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United Nations Reports Over 3 Million Displaced from Myanmar Conflict

The United Nations says the number displaced has jumped by 50 percent in last 6 months as fighting has intensified

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United Nations Reports Over 3 Million Displaced from Myanmar Conflict
Burmese people flee Myawaddy Myanmar: File Image

The United Nations reports that number of people in Myanmar forced from their homes by conflict now exceeds more than 3 million as fighting between pro-democracy fighters and the ruling Junta intensifies.

According to the UN, the number of displaced has increased by 50 percent in the previous six months as conflict between the military and armed groups tries to overthrow the generals who took control in a coup in February 2021.

“Myanmar has this week marked a bleak milestone, with more than 3 million civilians now displaced nationwide amid intensifying conflict,” the UN Resident and Humanitarian Coordinator for Myanmar said in a statement on Monday.

“Myanmar stands at the precipice in 2024 with a deepening humanitarian crisis that has spiraled since the military takeover in February 2021 and the consequent conflicts in many parts of the country, driving record numbers of people to abandon their homes seeking safety.”

According to the UN, more than 90 percent of the 3 million internally displaced persons left as a result of the coup-related fighting.

Approximately half of those relocated live in the northwestern regions of Chin, Magway, and Sagaing, with over 900,000 in the southeast. Around 356,000 people live in the western state of Rakhine, where a harsh military assault in 2017 forced over 750,000 predominantly Muslim Rohingya to escape to neighbouring Bangladesh.

Myanmar 2021 Military Coup

Myanmar was plunged into turmoil when Senior General Min Aung Hlaing took control from Aung San Suu Kyi’s democratic government, sparking large protests that escalated into an armed uprising when the military used deadly force.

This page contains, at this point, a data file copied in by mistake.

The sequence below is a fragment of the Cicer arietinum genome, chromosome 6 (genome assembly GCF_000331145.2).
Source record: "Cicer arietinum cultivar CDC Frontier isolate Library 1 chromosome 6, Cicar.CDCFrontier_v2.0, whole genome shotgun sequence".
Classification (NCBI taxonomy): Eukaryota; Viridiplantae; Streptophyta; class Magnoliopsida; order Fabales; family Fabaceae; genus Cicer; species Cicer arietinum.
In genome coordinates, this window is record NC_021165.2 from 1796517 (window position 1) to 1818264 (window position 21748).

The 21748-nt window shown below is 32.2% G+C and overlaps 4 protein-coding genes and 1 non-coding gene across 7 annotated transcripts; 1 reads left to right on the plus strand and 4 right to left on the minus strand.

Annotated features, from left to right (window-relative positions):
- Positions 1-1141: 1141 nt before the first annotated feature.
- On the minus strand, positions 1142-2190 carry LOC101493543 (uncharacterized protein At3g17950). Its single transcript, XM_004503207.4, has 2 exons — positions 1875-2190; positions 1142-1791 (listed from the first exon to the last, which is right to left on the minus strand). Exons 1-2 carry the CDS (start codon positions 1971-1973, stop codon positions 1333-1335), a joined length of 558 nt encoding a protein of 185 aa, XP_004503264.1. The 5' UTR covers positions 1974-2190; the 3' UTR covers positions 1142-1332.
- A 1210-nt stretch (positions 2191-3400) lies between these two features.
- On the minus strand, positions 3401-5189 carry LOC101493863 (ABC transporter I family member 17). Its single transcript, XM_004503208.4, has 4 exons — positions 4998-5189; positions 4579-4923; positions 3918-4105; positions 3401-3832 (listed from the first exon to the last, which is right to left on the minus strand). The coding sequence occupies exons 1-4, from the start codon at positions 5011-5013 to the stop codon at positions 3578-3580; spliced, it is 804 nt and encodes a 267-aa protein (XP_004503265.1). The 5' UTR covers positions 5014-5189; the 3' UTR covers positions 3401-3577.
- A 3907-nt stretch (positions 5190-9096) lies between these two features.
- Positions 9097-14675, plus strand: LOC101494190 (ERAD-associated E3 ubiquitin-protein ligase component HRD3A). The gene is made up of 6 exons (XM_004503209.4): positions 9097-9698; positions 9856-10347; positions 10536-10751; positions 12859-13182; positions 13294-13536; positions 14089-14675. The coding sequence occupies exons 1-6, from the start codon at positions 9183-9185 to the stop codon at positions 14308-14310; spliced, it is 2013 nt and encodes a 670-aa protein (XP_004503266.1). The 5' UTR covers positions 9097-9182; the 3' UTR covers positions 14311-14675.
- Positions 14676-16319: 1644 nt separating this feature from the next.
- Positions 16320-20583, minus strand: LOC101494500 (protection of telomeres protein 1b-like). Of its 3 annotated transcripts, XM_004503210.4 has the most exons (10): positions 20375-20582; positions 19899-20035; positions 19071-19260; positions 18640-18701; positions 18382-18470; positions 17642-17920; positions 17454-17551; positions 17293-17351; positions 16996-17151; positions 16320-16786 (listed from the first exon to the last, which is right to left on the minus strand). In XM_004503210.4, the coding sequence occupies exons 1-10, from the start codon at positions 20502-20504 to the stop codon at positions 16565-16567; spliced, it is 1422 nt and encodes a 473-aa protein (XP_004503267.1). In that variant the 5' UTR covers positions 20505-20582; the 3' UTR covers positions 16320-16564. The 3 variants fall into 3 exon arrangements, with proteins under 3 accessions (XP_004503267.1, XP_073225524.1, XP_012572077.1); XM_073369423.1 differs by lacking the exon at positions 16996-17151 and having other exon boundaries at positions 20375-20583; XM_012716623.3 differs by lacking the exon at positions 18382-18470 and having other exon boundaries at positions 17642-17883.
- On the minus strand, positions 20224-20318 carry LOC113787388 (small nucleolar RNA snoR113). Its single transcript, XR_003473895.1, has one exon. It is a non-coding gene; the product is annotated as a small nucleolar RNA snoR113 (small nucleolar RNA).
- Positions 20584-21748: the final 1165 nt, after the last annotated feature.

Fighting has risen since the end of October last year, when ethnic armed groups linked with anti-coup rebels launched a massive attack in northern Shan and western Rakhine states, overrunning dozens of military installations and seizing control of several strategic towns along the Chinese border.

In recent weeks, the military has also clashed with ethnic Karen groups over control of Myawaddy, a vital commerce corridor on Thailand’s border. According to the UN, the intensifying violence has resulted in 18.6 million people in Myanmar in need of humanitarian assistance, 1 million more than in 2023.

However, it stated that “gross underfunding” is impeding efforts to assist individuals in need. It stated that it has received less than 5% of the funding required for humanitarian activities.

“With cyclone season fast approaching, additional resources are needed now to protect the most vulnerable and save lives,” the statement continued.

Last year, UN human rights official Volker Turk accused the military of obstructing life-saving humanitarian help from reaching those in need by erecting a maze of legal, regulatory, and financial barriers.

Access to Aung San Suu Kyi

The generals, who have been accused of launching airstrikes on civilians and burning villages to the ground, have ignored a five-point peace plan agreed upon with fellow ASEAN members in April 2021, which was supposed to put an end to the violence.

Hun Sen, Cambodia’s former Prime Minister, urged Myanmar’s ruling general on Tuesday to enable him to talk with incarcerated Nobel laureate Aung San Suu Kyi via video conference, a request he said the junta head would examine.

Hun Sen, who resigned to make way for his son last year after nearly four decades in power in Cambodia, chatted with Min Aung Hlaing, the general who led the coup against Suu Kyi’s democratic administration, by video phone on Tuesday.

In a Facebook post including a video of the two speaking, Hun Sen stated that Min Aung Hlaing promised to give the request “high consideration”. Cambodia would send a special envoy to Myanmar, Hun Sen said.

Hun Sen, the current president of Cambodia’s Senate, has no official mediation role in Myanmar’s post-coup situation, and it is unclear why he has requested access to Suu Kyi.

The Assistance Association for Political Prisoners, which has been monitoring the situation, estimates that the military has killed around 5,000 individuals since the coup.

More than 20,000 people are detained, and Aung San Suu Kyi is serving a cumulative 27-year sentence following a secret trial in a military court.

Source: Al Jazeera.

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